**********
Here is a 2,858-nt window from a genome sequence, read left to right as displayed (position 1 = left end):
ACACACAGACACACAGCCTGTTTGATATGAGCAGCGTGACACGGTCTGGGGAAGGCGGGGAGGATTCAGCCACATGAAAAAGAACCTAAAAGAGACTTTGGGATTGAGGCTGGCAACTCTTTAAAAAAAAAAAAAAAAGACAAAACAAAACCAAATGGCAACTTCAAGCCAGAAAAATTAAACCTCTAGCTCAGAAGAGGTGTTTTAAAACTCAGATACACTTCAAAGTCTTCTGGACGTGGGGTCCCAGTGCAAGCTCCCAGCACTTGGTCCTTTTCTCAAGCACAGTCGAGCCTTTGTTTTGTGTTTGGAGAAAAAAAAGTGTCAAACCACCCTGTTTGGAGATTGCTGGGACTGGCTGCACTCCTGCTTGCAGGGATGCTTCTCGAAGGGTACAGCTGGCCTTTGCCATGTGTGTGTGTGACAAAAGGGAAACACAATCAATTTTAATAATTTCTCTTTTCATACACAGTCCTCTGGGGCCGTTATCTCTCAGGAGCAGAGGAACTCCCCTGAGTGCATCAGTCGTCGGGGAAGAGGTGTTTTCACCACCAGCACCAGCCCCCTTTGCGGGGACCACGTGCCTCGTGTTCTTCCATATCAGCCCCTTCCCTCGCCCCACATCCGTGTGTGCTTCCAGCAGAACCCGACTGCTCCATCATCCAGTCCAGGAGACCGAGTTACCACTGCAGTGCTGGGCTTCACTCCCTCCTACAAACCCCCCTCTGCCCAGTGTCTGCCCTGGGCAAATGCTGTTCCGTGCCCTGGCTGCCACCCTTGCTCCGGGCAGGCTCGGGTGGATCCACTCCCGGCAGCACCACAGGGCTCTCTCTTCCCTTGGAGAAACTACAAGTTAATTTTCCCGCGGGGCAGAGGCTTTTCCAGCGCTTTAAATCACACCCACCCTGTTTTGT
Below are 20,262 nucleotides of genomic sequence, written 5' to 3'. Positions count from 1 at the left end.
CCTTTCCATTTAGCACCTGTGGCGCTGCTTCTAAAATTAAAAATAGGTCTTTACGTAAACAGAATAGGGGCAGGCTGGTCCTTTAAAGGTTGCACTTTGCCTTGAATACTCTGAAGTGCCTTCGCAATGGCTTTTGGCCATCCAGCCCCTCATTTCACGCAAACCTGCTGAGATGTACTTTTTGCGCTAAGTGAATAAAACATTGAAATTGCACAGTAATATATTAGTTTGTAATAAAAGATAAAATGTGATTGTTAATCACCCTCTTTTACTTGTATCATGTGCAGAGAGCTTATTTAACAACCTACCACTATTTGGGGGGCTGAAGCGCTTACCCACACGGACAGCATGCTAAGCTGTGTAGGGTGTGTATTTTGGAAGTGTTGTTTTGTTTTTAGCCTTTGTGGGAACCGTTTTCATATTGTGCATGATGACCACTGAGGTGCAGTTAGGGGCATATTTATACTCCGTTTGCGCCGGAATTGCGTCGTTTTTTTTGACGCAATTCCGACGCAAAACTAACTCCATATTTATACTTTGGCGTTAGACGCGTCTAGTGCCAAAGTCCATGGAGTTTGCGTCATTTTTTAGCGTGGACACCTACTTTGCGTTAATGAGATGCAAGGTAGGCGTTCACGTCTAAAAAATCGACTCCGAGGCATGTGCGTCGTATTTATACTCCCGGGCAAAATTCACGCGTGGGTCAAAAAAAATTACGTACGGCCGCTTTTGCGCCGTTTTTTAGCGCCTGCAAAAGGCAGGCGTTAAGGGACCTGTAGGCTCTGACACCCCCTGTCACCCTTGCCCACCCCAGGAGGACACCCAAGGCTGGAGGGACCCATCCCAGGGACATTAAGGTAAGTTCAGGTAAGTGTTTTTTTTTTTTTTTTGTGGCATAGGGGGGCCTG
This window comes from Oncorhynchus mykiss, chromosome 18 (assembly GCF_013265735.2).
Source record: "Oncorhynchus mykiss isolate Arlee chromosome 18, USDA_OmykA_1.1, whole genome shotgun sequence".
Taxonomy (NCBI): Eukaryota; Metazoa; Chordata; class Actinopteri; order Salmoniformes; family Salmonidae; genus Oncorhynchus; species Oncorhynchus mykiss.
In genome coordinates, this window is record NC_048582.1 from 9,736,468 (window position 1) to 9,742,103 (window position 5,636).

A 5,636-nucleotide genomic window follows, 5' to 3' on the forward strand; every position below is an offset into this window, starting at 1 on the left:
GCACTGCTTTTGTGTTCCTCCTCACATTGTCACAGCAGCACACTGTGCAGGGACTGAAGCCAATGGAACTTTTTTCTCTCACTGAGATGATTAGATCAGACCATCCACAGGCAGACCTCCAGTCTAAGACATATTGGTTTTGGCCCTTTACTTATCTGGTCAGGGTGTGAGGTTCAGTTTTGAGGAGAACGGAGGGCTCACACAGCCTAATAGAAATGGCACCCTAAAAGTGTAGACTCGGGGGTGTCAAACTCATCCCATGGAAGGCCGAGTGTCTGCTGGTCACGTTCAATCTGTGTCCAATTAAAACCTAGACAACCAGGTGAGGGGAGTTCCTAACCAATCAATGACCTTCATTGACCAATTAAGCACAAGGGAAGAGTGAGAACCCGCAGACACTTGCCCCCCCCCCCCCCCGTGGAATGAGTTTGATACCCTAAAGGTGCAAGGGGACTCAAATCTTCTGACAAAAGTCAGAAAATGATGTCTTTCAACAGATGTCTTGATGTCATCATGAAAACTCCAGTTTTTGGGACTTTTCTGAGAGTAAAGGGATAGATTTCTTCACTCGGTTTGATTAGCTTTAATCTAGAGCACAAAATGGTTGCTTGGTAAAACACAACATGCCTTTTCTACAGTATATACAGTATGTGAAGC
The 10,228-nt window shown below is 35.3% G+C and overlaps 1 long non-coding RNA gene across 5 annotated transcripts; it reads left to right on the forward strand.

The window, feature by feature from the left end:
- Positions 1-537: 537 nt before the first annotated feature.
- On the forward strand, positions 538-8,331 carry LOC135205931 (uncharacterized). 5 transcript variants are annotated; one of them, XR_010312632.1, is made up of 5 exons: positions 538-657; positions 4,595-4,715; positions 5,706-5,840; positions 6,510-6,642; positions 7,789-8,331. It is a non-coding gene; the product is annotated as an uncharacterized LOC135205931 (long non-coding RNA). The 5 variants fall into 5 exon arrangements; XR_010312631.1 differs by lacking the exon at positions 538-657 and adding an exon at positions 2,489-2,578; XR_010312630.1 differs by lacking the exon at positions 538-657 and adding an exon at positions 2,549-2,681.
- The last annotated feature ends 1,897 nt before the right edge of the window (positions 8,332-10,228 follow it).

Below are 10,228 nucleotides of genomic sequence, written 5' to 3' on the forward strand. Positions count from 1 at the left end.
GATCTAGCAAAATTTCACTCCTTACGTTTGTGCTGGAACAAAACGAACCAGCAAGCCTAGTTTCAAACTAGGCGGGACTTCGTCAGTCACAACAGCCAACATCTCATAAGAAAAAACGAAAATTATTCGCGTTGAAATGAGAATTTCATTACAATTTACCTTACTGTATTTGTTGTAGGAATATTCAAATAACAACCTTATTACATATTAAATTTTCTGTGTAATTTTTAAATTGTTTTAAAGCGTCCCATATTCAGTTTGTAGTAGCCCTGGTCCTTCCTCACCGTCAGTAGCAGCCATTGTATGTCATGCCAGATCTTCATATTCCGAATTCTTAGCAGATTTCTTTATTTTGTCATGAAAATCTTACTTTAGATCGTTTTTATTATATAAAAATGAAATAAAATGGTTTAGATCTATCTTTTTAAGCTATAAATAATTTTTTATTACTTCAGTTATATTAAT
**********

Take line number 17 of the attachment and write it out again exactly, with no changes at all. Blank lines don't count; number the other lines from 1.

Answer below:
GATCTAGCAAAATTTCACTCCTTACGTTTGTGCTGGAACAAAACGAACCAGCAAGCCTAGTTTCAAACTAGGCGGGACTTCGTCAGTCACAACAGCCAACATCTCATAAGAAAAAACGAAAATTATTCGCGTTGAAATGAGAATTTCATTACAATTTACCTTACTGTATTTGTTGTAGGAATATTCAAATAACAACCTTATTACATATTAAATTTTCTGTGTAATTTTTAAATTGTTTTAAAGCGTCCCATATTCAGTTTGTAGTAGCCCTGGTCCTTCCTCACCGTCAGTAGCAGCCATTGTATGTCATGCCAGATCTTCATATTCCGAATTCTTAGCAGATTTCTTTATTTTGTCATGAAAATCTTACTTTAGATCGTTTTTATTATATAAAAATGAAATAAAATGGTTTAGATCTATCTTTTTAAGCTATAAATAATTTTTTATTACTTCAGTTATATTAAT